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Sump Gasket


Martie
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This is what you are likely to see; Raised areas of sump flange around the bolts holes, thanks to DPO's previous over tightening.

This is the tool you need to correct it:  a piece of 1/4" steel as a dolly, but hardwood would do as well.

This how you use it:   Place the flange over the dolly in the vice, gentle hammer blows to straighten the flange.

This what you want to see, a straight flange.  OK, they IS a slight bowing, but that doesn't matter.

A mere smear of a non-hadening sealant on the sump gasket, and when tightening the sump bolts they are 16lb/ft - that is only a little more than hand tight!

John

 

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I believe the sump threaded holes in the alloy bridge are actually open ended so will accept longer bolts (within limits). I realised this after tapping them to M10 in situ when any swarf produced must have gone into the sump, doh!

Now I have sealing washers under the heads of the new allen bolts to stop oil leaking down the threads....

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Heres one and yes if you go mad with long bolts they will come up against the main bearing cap. Otherwise its a good idea to use as much of the threads as possible and Ive used sealing washers cos I was getting oil coming down the open threads....

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22 hours ago, RogerH said:

When dressing the sump bolt hole flange I would suggest using a nylon of wooden hammer.  The steel hammer may spread/expand the metal (distortion)

Roger 

You'll notice that I use a panel-beating hammer, small, flat headed (it has a ball pein on the other end), held near the head, for a limited-power stroke.   It's tap-tap, not beating the metal into submission.

You are right, or course, Roger, but this allows a finer control, IMHO.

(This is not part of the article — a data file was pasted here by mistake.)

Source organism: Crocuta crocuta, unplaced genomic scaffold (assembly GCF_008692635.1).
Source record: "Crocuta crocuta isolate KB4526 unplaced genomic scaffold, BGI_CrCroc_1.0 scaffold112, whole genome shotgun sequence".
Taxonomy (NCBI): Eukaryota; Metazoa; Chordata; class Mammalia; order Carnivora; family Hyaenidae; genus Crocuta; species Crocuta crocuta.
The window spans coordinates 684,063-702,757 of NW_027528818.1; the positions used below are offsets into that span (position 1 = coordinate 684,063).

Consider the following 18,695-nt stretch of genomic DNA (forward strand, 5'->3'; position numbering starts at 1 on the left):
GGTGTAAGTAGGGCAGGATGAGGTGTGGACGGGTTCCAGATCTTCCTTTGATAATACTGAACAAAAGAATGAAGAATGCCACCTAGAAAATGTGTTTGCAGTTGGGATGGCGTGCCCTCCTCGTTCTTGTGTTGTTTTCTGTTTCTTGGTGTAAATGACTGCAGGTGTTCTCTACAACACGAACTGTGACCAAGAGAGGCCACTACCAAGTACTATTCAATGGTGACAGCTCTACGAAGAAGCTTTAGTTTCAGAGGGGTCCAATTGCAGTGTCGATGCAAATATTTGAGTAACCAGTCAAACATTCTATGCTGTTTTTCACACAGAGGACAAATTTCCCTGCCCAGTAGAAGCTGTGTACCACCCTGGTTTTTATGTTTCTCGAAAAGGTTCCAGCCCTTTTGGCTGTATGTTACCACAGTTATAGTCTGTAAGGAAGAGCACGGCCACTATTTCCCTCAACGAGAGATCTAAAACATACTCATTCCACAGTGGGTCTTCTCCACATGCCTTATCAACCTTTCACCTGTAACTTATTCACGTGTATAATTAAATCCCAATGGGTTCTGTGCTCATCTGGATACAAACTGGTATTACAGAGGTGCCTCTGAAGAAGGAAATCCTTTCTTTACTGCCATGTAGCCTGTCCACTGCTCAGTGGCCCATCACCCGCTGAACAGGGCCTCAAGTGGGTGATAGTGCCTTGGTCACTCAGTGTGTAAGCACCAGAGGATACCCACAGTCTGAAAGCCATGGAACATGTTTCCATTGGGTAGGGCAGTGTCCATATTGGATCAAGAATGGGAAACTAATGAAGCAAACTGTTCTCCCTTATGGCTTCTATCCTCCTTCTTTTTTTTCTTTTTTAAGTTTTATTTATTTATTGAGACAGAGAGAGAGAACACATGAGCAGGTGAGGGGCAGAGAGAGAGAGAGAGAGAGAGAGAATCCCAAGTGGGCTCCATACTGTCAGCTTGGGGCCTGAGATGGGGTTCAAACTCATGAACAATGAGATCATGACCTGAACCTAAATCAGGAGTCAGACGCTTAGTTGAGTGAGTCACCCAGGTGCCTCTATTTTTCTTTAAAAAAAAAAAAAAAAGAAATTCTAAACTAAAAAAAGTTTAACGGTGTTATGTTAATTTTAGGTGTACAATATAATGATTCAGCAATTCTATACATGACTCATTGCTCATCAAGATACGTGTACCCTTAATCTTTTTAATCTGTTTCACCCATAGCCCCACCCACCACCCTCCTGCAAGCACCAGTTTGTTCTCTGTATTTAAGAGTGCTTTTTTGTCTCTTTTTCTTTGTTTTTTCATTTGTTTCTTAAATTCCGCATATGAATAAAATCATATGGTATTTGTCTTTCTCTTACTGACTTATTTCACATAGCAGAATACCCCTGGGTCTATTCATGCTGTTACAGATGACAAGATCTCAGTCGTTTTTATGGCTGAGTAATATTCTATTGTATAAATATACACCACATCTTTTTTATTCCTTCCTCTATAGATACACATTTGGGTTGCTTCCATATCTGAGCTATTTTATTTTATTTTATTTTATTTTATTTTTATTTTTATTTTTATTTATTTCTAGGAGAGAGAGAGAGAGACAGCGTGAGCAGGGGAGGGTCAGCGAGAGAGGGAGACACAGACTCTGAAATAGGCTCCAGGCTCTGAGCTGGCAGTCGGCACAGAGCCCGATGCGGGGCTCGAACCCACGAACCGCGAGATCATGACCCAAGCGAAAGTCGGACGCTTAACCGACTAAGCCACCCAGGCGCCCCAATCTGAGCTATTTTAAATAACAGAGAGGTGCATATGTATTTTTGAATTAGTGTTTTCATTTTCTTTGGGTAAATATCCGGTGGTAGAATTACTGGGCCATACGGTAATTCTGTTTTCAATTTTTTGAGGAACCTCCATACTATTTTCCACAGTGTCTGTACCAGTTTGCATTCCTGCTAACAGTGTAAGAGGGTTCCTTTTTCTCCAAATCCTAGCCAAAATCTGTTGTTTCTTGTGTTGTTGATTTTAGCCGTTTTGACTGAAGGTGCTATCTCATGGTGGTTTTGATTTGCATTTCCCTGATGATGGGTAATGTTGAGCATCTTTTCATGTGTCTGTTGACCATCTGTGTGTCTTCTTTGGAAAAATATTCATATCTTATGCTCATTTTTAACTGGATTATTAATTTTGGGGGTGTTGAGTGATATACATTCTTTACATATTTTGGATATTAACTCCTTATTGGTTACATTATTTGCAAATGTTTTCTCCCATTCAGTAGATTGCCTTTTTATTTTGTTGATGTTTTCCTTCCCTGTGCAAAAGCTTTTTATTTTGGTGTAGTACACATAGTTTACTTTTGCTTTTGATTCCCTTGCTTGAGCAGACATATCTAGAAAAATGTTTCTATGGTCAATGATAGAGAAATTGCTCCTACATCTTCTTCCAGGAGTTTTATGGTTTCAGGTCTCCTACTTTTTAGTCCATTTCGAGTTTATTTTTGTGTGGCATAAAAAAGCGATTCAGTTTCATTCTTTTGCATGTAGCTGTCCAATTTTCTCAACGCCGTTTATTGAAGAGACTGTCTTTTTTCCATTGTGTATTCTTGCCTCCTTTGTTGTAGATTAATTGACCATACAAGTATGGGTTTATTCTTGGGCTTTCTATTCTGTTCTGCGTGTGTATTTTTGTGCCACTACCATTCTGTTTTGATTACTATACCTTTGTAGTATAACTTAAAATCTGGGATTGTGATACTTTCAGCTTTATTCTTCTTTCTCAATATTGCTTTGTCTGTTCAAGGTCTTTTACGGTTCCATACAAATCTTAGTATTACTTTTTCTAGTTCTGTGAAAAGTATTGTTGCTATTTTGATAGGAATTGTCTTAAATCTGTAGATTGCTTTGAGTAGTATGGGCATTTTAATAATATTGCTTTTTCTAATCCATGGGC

JOhn

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33 minutes ago, JohnD said:

You'll notice that I use a panel-beating hammer, small, flat headed (it has a ball pein on the other end), held near the head, for a limited-power stroke. 

I had to look again, all I saw first time was the teacake box... so after that subliminal message, on went the kettle and all else went out the window.

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Many years ago I managed to stop with the aid of a Land crabs towball when in my Beetle 1200. 

My uncle was a brilliant panel beater (he hand built a hard top for the Jim bereraq car with all the clamps etc - which triumph said couldn’t be done) and I have a dolly and hammer - and I panel beat the bonnet back into shape. It was so good (even if I do say so myself) that I didn’t need any filler. 

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4 minutes ago, Anglefire said:

My uncle was a brilliant panel beater (he hand built a hard top for the Jim bereraq car with all the clamps etc - which triumph said couldn’t be done) and I have a dolly and hammer - and I panel beat the bonnet back into shape. It was so good (even if I do say so myself) that I didn’t need any filler. 

Wow. Is it in the blood, you are maybe inferring?. Did he coach you?. did you practice, before the bonnet?.

Something I would love to be able to do. I guess look at lot's U tube and filter the good ones and practice a lot on scrap?.

Dave 

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No he never taught me really. I just gave it a go! I had an idea of the theory. 

This was back in about 1983/4 when the Internet was barely a thing. 

I made my axle stands at the same sort of time - I must take a picture of them when I get a tick - currently the car is sat on them! Tested to 7tonnes at the time. I've had my old Land Rover on them many a time - but that only weighed about 3tonnes all up 

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